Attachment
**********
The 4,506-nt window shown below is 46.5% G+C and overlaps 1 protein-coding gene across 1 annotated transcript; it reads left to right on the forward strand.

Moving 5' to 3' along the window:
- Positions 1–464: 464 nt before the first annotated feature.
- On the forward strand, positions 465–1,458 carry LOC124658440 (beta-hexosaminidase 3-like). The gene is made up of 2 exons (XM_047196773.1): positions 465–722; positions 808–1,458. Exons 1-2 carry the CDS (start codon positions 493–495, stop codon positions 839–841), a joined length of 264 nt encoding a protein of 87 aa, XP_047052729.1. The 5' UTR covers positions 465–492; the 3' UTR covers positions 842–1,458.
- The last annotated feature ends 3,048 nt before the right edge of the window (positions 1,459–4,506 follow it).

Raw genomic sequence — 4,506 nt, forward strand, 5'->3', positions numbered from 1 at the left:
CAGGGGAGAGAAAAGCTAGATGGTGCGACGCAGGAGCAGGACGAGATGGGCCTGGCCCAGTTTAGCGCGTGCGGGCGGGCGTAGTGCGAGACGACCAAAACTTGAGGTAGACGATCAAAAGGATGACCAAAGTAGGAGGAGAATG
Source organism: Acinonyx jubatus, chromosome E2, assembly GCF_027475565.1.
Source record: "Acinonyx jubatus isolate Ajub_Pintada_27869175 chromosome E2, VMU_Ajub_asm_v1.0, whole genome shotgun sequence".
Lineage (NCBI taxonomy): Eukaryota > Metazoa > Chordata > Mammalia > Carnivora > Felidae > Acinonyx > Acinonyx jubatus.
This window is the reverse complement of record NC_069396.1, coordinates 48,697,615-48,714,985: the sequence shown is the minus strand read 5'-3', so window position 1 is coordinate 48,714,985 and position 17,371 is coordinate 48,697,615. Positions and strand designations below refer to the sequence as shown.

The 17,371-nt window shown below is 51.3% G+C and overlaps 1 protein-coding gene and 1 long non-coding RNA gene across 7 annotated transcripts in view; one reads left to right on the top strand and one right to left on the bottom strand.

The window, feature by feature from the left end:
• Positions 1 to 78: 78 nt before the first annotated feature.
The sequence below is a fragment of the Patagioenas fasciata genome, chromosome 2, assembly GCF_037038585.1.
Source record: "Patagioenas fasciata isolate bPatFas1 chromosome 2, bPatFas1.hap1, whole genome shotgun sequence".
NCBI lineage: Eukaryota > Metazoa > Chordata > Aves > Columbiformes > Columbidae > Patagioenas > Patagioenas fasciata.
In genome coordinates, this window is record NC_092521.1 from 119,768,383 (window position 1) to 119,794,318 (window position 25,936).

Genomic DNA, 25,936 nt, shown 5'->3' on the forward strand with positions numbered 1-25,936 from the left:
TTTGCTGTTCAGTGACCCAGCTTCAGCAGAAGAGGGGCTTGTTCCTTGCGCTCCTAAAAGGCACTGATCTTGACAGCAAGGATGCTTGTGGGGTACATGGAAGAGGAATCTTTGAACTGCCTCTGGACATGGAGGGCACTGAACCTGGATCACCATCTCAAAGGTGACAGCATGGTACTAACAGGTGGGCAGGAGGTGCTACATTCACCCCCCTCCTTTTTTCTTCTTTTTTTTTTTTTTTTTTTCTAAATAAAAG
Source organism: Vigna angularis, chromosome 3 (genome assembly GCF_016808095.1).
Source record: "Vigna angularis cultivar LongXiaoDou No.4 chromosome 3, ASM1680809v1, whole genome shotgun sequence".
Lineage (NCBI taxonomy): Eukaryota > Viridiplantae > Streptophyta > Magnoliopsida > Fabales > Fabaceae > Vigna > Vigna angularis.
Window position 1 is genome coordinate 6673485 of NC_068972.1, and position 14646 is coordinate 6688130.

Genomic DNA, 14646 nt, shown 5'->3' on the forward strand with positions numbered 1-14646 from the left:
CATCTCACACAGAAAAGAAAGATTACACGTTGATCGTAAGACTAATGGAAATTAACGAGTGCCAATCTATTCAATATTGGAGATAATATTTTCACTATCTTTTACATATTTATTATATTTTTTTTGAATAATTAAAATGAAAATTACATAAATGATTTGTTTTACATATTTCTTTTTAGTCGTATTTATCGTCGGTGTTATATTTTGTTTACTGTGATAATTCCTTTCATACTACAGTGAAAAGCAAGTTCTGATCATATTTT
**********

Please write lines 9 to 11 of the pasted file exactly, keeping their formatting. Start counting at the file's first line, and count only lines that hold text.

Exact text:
Source record: "Acinonyx jubatus isolate Ajub_Pintada_27869175 chromosome E2, VMU_Ajub_asm_v1.0, whole genome shotgun sequence".
Lineage (NCBI taxonomy): Eukaryota > Metazoa > Chordata > Mammalia > Carnivora > Felidae > Acinonyx > Acinonyx jubatus.
This window is the reverse complement of record NC_069396.1, coordinates 48,697,615-48,714,985: the sequence shown is the minus strand read 5'-3', so window position 1 is coordinate 48,714,985 and position 17,371 is coordinate 48,697,615. Positions and strand designations below refer to the sequence as shown.